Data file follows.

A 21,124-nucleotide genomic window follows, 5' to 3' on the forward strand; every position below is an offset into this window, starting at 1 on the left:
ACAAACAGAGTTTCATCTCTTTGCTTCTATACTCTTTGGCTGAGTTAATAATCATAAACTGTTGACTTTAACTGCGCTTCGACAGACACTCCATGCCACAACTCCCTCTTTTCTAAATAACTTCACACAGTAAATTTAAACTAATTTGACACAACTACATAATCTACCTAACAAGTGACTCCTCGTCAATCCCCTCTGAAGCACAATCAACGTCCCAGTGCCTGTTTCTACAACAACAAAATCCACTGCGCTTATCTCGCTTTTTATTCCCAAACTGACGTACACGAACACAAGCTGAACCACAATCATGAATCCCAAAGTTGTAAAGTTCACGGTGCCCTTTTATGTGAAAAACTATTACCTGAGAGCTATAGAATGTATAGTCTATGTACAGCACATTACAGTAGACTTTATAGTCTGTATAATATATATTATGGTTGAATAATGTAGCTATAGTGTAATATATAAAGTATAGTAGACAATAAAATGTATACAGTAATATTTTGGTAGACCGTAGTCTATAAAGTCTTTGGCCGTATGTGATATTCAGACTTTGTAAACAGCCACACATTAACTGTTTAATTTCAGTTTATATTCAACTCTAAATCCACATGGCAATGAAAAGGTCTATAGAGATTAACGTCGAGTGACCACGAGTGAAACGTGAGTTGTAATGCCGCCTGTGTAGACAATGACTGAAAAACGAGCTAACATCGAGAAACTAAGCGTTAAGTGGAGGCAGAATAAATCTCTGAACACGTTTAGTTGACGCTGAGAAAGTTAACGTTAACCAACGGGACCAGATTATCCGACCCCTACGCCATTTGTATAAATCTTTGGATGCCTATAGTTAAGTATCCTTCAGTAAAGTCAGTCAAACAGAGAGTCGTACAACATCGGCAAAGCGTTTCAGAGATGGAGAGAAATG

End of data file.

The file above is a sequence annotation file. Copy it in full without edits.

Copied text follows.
A 21,124-nucleotide genomic window follows, 5' to 3' on the forward strand; every position below is an offset into this window, starting at 1 on the left:
ACAAACAGAGTTTCATCTCTTTGCTTCTATACTCTTTGGCTGAGTTAATAATCATAAACTGTTGACTTTAACTGCGCTTCGACAGACACTCCATGCCACAACTCCCTCTTTTCTAAATAACTTCACACAGTAAATTTAAACTAATTTGACACAACTACATAATCTACCTAACAAGTGACTCCTCGTCAATCCCCTCTGAAGCACAATCAACGTCCCAGTGCCTGTTTCTACAACAACAAAATCCACTGCGCTTATCTCGCTTTTTATTCCCAAACTGACGTACACGAACACAAGCTGAACCACAATCATGAATCCCAAAGTTGTAAAGTTCACGGTGCCCTTTTATGTGAAAAACTATTACCTGAGAGCTATAGAATGTATAGTCTATGTACAGCACATTACAGTAGACTTTATAGTCTGTATAATATATATTATGGTTGAATAATGTAGCTATAGTGTAATATATAAAGTATAGTAGACAATAAAATGTATACAGTAATATTTTGGTAGACCGTAGTCTATAAAGTCTTTGGCCGTATGTGATATTCAGACTTTGTAAACAGCCACACATTAACTGTTTAATTTCAGTTTATATTCAACTCTAAATCCACATGGCAATGAAAAGGTCTATAGAGATTAACGTCGAGTGACCACGAGTGAAACGTGAGTTGTAATGCCGCCTGTGTAGACAATGACTGAAAAACGAGCTAACATCGAGAAACTAAGCGTTAAGTGGAGGCAGAATAAATCTCTGAACACGTTTAGTTGACGCTGAGAAAGTTAACGTTAACCAACGGGACCAGATTATCCGACCCCTACGCCATTTGTATAAATCTTTGGATGCCTATAGTTAAGTATCCTTCAGTAAAGTCAGTCAAACAGAGAGTCGTACAACATCGGCAAAGCGTTTCAGAGATGGAGAGAAATG